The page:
Want to know one quick way to tell how different Canada is from the U.S.? It won't take long. Just watch a few TV commercials. They speak volumes. These days, it seems impossible to sell anything on U.S. TV networks without the use of explosions, interpersonal violence, gratuitous sex, car wrecks, or gunplay. It's almost a flip image of Canadian TV, where you see elements sadly lacking on American spots: humour, whimsy, subtlety, cleverness, intelligence. If you want a microcosm of what's wrong with the U.S. -- and what's right with Canada -- you couldn't find a better place to look than by watching their TV commercials.
When I was a child in the 1970s and 80s, there was a plenitude of catchy commercials and singable jingles! Many of these commercials had enough staying power to last a lifetime, and have been permanently imprinted on my memory. Here's a list of the best 10 commercials and jingles that I remember from my childhood, in no particular order.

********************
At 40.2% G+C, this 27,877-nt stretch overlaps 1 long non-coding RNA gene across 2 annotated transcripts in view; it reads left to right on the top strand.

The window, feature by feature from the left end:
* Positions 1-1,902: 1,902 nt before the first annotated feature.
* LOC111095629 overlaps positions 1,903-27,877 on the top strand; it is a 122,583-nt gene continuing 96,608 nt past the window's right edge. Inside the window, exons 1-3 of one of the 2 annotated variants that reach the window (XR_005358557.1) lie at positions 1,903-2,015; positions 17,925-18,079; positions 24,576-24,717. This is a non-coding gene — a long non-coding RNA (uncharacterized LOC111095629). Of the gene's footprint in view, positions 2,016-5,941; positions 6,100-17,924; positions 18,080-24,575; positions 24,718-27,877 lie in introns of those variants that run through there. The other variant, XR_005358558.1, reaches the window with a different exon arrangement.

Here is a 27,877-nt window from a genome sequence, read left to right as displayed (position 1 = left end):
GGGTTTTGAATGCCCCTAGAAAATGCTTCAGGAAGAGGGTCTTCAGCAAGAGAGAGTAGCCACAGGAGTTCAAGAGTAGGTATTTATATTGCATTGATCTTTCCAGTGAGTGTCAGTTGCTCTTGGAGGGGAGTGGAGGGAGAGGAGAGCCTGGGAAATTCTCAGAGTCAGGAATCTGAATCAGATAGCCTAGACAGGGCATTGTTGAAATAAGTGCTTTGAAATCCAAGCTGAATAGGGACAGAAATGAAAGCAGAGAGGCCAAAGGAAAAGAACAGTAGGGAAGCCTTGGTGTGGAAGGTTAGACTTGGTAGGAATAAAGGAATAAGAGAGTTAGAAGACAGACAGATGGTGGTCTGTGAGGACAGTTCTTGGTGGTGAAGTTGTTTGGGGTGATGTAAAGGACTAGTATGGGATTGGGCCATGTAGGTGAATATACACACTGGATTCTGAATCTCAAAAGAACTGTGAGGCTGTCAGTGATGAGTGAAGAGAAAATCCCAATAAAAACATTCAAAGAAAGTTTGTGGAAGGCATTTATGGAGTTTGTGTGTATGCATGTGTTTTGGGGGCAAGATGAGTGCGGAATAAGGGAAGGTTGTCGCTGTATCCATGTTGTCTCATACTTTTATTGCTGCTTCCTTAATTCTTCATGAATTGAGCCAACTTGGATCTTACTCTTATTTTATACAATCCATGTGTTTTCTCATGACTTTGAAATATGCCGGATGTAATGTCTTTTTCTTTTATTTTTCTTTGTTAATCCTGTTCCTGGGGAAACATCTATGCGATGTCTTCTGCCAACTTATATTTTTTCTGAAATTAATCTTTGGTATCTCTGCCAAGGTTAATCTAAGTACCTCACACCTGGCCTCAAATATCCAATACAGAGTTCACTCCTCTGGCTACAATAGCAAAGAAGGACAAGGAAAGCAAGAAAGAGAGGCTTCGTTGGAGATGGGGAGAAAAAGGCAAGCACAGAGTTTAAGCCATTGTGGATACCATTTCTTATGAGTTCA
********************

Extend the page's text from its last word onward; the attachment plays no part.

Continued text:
October is breast cancer awareness month. Yesterday, my 10-year-old son came up to me and asked: "Mommy, do you remember that commercial we saw about those pink things?" He made his hands in a cup formation and covered his chest like a bra. Is there anyone else out there that has some feminism kicking around to feel objectified by overly sexualization of breast cancer? Are breasts selling cancer awareness just like they sell cars, beer, music, cigarette, shoes, and pretty much everything else. Just in case you think I am a prude, I ask you this: Are men asked to wear speedos to raise awareness for prostate cancer?
I feel like DVRs have changed the relationship I once had with my television shows, and not for the better. Now, if I'm finding a show boring, I can now simply fast forward through it. If I'm not paying attention and I miss a Nancy Grace nipple slip, I should be punished, not rewarded with the power of a rewind button.